BATH — Where downtown visitors once faced a gray, cinder block barrier and a weathered “Bath/City of Ships” sign, they are now greeted by a colorful mural that captures and celebrates the spirit and history of Bath.
Main Street Bath unveiled and dedicated the mural – called “Spirit of Bath, City of Ships” – in a ceremony at the corner of Vine and Front streets July 28. The occasion also marked MSB’s 15th anniversary.
The downtown revitalization organization chose a design by Christopher Cart of Hallowell after searching for an artist to create a mural to spruce up the 13 Vine St. wall.
The organization received 12 submissions, which a selection committee narrowed down to four finalists, Main Street Bath Director Jake Korb said.
“The group really decided that Chris’ proposal represented the history and spirit of Bath, and that was what they were looking for,” Korb said.
Cart received $5,000 for the work, which included expenses.
While all the submissions were a nod to Bath’s maritime culture, Cart’s focused more on the people behind that culture, Korb explained.
The 82-square-foot mural shows the people who pulled blocks of ice from the Kennebec River for export long before modern-day refrigerators came into being, the workers who built the hulking vessels that sailed up and down the river, and the modern-day ship welders at Bath Iron Works.
The mural also turns from the water to the mainland, showcasing musicians in the street, the city trolley, City Hall, and the flowers placed on lampposts by Main Street Bath.
Along with being aesthetically pleasing, the piece also serves as a way-finding tool for those new to Bath, incorporating signs pointing toward the city’s 15 Commercial St. visitors center and the historic downtown and waterfront.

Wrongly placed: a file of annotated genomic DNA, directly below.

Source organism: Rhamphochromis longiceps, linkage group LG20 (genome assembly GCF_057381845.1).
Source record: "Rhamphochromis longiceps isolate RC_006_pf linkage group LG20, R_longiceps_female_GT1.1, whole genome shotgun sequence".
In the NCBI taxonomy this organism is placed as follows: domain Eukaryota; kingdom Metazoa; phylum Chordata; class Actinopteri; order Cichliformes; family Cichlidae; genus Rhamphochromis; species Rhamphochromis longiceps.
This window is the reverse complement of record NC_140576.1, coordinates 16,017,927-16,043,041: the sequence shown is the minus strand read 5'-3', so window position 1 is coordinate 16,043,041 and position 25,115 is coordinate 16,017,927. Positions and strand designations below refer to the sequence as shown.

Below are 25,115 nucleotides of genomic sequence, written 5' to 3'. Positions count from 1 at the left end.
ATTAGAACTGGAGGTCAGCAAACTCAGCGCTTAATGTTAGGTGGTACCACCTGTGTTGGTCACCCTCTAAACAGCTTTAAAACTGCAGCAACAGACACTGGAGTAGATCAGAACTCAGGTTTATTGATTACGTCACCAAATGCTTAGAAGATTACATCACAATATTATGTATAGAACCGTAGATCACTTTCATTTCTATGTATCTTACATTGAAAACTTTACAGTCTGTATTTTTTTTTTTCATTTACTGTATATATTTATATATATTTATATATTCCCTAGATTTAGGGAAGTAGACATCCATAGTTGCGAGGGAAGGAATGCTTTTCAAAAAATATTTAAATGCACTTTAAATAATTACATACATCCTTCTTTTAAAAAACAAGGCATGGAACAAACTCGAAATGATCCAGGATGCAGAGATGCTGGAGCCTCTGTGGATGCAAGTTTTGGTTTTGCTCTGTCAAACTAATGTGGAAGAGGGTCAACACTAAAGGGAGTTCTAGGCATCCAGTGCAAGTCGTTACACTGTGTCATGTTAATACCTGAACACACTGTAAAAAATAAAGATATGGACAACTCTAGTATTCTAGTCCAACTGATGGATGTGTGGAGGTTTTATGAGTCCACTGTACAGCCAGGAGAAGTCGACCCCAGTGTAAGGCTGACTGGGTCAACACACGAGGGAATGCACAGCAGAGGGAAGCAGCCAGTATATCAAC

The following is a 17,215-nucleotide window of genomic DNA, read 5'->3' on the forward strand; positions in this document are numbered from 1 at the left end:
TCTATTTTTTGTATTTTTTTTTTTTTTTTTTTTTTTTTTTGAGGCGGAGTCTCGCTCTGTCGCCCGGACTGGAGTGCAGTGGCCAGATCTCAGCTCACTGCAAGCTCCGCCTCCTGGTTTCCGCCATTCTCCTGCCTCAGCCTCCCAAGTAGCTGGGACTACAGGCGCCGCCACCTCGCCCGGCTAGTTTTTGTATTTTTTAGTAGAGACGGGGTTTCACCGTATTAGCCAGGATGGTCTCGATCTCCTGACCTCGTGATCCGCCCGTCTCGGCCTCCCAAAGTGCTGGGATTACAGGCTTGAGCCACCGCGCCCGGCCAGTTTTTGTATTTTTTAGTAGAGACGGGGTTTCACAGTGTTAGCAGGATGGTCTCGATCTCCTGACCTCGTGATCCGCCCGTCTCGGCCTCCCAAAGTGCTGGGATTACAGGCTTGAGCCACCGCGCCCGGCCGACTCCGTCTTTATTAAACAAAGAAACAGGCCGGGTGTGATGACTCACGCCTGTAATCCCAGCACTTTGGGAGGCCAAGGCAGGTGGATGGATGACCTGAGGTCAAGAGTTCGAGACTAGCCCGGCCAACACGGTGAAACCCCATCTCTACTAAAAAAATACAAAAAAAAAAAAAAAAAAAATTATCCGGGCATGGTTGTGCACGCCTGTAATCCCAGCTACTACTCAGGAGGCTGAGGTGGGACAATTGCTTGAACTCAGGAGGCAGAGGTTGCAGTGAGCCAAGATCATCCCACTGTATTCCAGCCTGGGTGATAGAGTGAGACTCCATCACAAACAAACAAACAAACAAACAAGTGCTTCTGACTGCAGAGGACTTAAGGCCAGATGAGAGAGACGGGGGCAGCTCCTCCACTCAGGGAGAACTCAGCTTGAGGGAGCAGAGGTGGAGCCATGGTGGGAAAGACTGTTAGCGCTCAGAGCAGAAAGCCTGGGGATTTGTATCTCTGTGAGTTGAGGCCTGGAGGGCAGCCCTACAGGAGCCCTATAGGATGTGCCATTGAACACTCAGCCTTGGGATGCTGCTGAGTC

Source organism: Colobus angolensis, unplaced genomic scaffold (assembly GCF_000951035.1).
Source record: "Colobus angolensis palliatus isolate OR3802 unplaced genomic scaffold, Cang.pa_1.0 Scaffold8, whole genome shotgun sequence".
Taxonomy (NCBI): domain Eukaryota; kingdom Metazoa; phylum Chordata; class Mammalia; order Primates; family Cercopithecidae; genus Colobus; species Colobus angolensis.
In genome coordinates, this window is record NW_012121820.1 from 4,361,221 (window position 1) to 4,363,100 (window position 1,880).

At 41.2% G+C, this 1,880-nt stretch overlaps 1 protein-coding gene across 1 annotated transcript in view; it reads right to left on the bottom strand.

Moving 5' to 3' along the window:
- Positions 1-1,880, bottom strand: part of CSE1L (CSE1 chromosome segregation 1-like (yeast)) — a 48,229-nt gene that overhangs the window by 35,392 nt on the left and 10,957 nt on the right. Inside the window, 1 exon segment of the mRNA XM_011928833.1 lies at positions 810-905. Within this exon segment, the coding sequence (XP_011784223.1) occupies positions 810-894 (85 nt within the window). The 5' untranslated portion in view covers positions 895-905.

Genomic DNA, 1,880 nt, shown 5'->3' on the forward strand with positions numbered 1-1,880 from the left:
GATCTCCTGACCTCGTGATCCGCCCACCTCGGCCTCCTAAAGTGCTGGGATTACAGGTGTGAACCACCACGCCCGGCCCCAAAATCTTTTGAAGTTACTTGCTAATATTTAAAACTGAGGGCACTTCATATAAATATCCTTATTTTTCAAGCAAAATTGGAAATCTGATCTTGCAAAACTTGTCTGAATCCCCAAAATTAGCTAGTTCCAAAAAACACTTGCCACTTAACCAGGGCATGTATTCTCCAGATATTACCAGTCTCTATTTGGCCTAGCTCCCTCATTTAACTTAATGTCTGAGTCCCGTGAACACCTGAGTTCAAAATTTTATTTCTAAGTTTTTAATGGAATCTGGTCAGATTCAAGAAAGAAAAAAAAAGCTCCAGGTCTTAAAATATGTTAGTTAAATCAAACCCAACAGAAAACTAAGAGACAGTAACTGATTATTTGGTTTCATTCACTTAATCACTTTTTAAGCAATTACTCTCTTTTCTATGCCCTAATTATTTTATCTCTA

Cart had to make the mural fit the wall’s convex surface. He painted it off-site over the course of two weeks on to two aluminium panels. The completed panels were brought downtown and affixed to the wall, Cart said in an interview July 29.
“I love doing murals; I’ve got quite a few around the state,” he said, adding that when he heard about the project, “it was something I jumped on.”
He brought to the project a personal feel, having grown up in nearby Phippsburg. Now his home in Hallowell, where he’s a member of the historical society, puts him farther up the Kennebec.
“I just was really thrilled to have the opportunity to create something for essentially my old stomping grounds,” Cart said.
Noting that the piece had to be able to be viewed quickly from passing motorists, “I kept it bigger, bolder,” he said.
It’s certain to be something that catches Cart’s attention every time he passes through Bath and over the Kennebec.
“It’s going to be fun going across the bridge,” he said.
Christopher Cart of Hallowell was among 12 artists to submit proposals for the Bath mural project.
“Spirit of Bath, City of Ships,” a mural by Hallowell artist Christopher Cart, now graces the cinder block barrier on Vine Street that greets people entering downtown Bath.